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 1. '''Code reusability'''. I know, I know. Everyone wants to write a library of reusable bash functions. It's just not feasible. You can't pass variables by reference (''especially'' not arrays), so any function that acts on a variable has to ''know the name'' of the global variable it's acting on. This means you can't reuse functions in other projects, without pasting the function and changing the names of the global variables.  1. '''Code reusability'''. I know, I know. Everyone wants to write a library of reusable bash functions. It's just not feasible. You can't [[BashFAQ/006|pass variables by reference]] (''especially'' not arrays), so any function that acts on a variable has to ''know the name'' of the global variable it's acting on. This means you can't reuse functions in other projects, other than by pasting the function and changing the names of the global variables inside it.

This is a stub. Please fill in the missing pieces.

There are certain things BASH is not very good at. There are certain tasks you shouldn't do in bash, unless you really, truly have to. It's often better to switch to a different language for most of these tasks.

  1. Speed. Do we really have to say it? Bash is slow. If speed is an important consideration, then Bash may not be the best choice.

  2. Floating point math. Bash has only integer math. Use bc(1) or AWK instead.

  3. Data structures. Bash does not have Pascal-style records (C-style structs); nor does it have pointers. Any attempt to create advanced data structures (stacks, queues, linked lists, binary trees...) will have to be done with extremely primitive hacks.

  4. Code reusability. I know, I know. Everyone wants to write a library of reusable bash functions. It's just not feasible. You can't pass variables by reference (especially not arrays), so any function that acts on a variable has to know the name of the global variable it's acting on. This means you can't reuse functions in other projects, other than by pasting the function and changing the names of the global variables inside it.

  5. Fancy ProcessManagement. Bash has nothing analogous to select(2) or poll(2). Use C instead.

  6. XML and HTML (or alike) parsing. You need external tools or libraries to do this correctly. Use xslt, tidy, xmlstarlet, perl, or some other suitable tool.

  7. Binary data. Bash has no way to store the NUL byte in a variable, so binary data either has to be encoded (and decoded), or kept in a file. You also can't pass the NUL byte as an argument to a program, because the kernel uses C strings for those. Parsing binary data from a file is also a nontrivial problem. Try perl or C instead.

  8. Database queries. When retrieving a tuple from a relational database, there is no way for Bash to understand where one element of the tuple ends and the next begins. In general, Bash is not suited to any sort of data retrieval that extracts multiple data values in a single operation, unless there is a clearly defined delimiter between fields. For database queries (SQL or otherwise), switch to a language that supports the database's query API.

  9. Variable typing. Like most scripting languages, Bash does not really support strong variable types. Variables are loosely categorized as scalar or array, with partial support for an integer type. But really, everything is a string.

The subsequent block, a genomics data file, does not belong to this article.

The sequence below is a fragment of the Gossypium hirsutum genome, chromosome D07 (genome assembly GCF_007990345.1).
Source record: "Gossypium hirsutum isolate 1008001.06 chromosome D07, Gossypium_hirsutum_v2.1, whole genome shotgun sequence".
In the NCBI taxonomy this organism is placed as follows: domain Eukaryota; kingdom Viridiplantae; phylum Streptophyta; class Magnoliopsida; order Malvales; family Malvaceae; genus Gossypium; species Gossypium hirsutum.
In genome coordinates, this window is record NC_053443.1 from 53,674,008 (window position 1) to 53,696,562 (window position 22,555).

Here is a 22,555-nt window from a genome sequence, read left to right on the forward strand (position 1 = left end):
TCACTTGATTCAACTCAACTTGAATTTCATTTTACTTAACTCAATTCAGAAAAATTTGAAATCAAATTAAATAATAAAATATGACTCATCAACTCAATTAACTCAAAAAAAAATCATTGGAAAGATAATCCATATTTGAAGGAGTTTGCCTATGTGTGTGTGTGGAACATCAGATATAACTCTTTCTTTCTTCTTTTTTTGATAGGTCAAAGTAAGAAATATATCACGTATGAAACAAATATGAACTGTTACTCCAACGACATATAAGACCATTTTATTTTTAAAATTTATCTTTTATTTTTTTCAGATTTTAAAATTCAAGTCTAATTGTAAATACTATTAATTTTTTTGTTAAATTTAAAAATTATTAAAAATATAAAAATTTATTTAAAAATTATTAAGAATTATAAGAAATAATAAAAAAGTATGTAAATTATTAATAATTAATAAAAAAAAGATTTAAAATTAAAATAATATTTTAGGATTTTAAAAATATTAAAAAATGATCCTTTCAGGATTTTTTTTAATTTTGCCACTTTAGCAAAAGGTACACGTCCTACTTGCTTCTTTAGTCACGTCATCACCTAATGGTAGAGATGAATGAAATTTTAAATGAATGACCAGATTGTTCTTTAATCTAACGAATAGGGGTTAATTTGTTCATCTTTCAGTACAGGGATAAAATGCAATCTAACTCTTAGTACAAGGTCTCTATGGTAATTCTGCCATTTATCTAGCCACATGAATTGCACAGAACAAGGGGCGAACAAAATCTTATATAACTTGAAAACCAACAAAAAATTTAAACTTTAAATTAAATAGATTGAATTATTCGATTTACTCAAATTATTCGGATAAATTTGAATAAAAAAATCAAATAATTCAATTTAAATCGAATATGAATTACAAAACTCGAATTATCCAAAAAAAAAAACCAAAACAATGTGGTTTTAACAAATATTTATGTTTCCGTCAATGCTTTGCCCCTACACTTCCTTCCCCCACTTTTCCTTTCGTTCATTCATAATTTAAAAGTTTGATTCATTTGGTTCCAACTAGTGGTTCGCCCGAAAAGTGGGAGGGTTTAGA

10. Dropping permissions. It can be tough to make a bash script safe to execute as root. In languages like C, perl, and python, you can easily drop privileges at a certain point. With bash, this is tricky, because while you can run su or sudo, you lose variables, and even the executing environment. Use a proper programming language if you have security worries.

  11. Try/catch. Some programming languages let you wrap a command in a try ... catch block. This will interpret the command in a sort of "sandbox", where errors that would normally cause an abort are "caught", and trigger some sort of error-handling code. Bash does not have anything analogous to this. Any bash code you run is real code.

  12. Sorting. Bash can't sort data sets. If you need to sort an array, you can either write your own sorting algorithm in pure bash, or you can serialize the data set, pipe it to sort, and then parse it back in. Either way is painful, particularly if your sort doesn't have -z.

On top of these, BASH is not ideal for large programs. If your program is going to be responsible for a lot of tasks, especially interactively, then you may want to consider another interpreter or switch to a compiled language altogether. Large BASH scripts very quickly get in trouble because BASH is slow at a lot of things other interpreters are fast at. Large chunks of BASH code quickly become non-transparent with few ways other than functions to bring structure to your code. BASH scripts are nearly untestable. Even the most purist of bash programmers (and there aren't many!) write code that, when it all adds up, becomes difficult to maintain. BASH has almost no concept of code safety which lets sneaky little bugs crawl in really easily without warning or notice. And when things go wrong (and things will go wrong), really large scripts are very difficult to debug.

If you do plan to write large BASH scripts, make sure to pay even more attention than normal to every single good practice rule and uphold a consistent style throughout the entire code to avoid too much headache later on.


CategoryShell

BashWeaknesses (last edited 2019-04-18 21:02:31 by GreyCat)